CCNA 2 Module 4 Learning about Devices
Cisco Discovery Protocol (CDP) • Builds a basic picture of the network • Allows 2 systems to learn about each other • For neighbor discovery • Only shows information about directly connected neighbors • It is a layer 2 protocol • Connects physical media and network layer protocols • Media Independent • Different L1 media types (LAN, Frame Relay, ATM…) • Protocol independent • Can have different L3 protocols (TCP/IP,IPX, Apple Talk...) • Runs on all Cisco equipment over the Subnetwork Access Protocol (SNAP)
Most recent release is CDP Version 2 (CDPv2) • Starts up automatically on router bootup • Must be running on all the neighbourhood devices • Each device sends periodic messages (advertisements) to multiple directly connected routers running CDP • Each device advertises: • at least one address at which it can receive Simple Network Management Protocol (SNMP) messages. • “time-to-live” or holdtime information, indicating the length of time that receiving devices should hold CDP information before discarding it. • each device also listens to periodic CDP messages sent by others in order to learn about neighboring devices.
Information obtained with CDP • show cdp neighbors displays information about • Networks directly connected to the router • Each CDP neighbor device using type length values (TLVs) • Information embedded in advertisements • Device ID • Local Interface • Holdtime • Capability • Platform • Port ID • VTP Management Domain Name (CDPv2 only) • Native VLAN (CDPv2 only) • Full/Half-Duplex (CDPv2 only)
Cdp info can be used to create a network map of the connected devices
Implementation, monitoring, and maintenance of CDP Note - By default CDP is globally enabled
Disabling CDP • use the no CDP run command in global configuration mode • If CDP is disabled globally, individual interfaces cannot be enabled for CDP.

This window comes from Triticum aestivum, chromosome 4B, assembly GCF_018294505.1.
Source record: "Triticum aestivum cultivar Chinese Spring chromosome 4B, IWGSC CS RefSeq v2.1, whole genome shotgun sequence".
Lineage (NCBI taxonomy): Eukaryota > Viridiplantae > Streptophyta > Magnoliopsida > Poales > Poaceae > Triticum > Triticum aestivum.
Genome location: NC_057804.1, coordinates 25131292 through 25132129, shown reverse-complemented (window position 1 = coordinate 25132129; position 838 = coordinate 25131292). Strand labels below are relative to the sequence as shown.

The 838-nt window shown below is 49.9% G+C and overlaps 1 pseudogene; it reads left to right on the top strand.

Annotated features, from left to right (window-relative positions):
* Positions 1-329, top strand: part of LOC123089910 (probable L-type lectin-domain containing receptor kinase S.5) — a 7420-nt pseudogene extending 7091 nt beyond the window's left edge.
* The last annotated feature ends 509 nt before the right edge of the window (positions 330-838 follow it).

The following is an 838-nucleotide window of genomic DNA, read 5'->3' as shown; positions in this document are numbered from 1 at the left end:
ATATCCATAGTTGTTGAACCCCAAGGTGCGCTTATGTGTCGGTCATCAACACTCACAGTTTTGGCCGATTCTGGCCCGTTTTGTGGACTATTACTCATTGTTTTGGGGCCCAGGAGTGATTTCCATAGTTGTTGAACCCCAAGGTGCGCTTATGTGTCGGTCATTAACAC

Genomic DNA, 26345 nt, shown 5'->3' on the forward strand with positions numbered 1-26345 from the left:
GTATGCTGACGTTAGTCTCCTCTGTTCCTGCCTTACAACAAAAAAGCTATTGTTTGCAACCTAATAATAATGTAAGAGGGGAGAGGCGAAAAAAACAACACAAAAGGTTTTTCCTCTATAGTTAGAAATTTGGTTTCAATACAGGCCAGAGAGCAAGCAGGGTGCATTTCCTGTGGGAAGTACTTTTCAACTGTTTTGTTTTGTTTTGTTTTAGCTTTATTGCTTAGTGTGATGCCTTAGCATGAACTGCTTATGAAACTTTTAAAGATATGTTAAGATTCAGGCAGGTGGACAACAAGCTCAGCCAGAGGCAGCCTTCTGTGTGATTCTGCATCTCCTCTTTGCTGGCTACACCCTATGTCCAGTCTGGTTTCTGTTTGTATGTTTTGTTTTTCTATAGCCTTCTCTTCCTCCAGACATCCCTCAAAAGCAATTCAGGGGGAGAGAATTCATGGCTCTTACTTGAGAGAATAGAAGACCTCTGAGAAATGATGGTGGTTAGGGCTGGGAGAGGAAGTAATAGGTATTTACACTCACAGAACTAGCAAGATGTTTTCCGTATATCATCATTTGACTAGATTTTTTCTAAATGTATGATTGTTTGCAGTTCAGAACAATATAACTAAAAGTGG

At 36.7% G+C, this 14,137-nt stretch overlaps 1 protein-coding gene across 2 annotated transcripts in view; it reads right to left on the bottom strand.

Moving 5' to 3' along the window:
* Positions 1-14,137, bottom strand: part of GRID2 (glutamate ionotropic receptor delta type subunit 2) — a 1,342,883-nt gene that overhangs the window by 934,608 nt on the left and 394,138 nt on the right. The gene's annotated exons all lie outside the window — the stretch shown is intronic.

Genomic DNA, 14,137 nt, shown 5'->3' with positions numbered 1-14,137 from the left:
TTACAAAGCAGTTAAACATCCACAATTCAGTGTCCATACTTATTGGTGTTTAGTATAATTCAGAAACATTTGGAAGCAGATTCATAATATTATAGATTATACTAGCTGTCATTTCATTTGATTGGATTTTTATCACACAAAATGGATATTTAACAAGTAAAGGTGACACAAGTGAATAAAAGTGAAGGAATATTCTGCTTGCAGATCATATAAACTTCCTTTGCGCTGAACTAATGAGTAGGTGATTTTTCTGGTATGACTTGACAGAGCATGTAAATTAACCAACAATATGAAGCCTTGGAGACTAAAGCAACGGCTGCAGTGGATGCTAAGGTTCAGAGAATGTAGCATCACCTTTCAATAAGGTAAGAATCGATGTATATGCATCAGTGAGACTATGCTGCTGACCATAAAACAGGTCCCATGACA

Telnet • Allows connections to be made to remote hosts • An IOS EXEC command used to verify the application layer software between source and destination • The most complete test of connectivity • Works at the Application layer (7) • You can have up to 5 Telnet sessions • 0 - 4
Establishing and verifying a Telnet connection • Router>connect/Telnet <hostname>Router>connect/Telnet<ip address>Router>exit/logout • A hostname table or access to DNS for Telnet must be present for a name to work • Can be performed at either the user or privileged EXEC levels
If you can Telnet to one router and not another problem may be • Specific addressing • Naming • Access permission • The Ping command will check for physical connection
Ping to Test Connectivity • Ping • Sends echo packet to destination host • Waits for an echo reply packet from that destination • Results from echo protocol can help evaluate • Path-to-host reliability • Delays over the path • Whether destination host can be reached • Is destination host functioning
Performed at either • User EXEC mode • Privileged EXEC mode • Ping uses ICMP echo request • “!” indicates a successful echo. • Periods (.) indicates router timed while waiting • “ * ”, no connection
Troubleshooting IP addressing issues • IP addressing is a big problem • ping verifies • Hardware connection • and IP address of the network layer • telnet verifies • Application layer software between source and destination • The most complete test mechanism available
traceroute allows the location of failures in the path from the source to the destination. Trace uses Time to Live values to generate messages from each router along the path.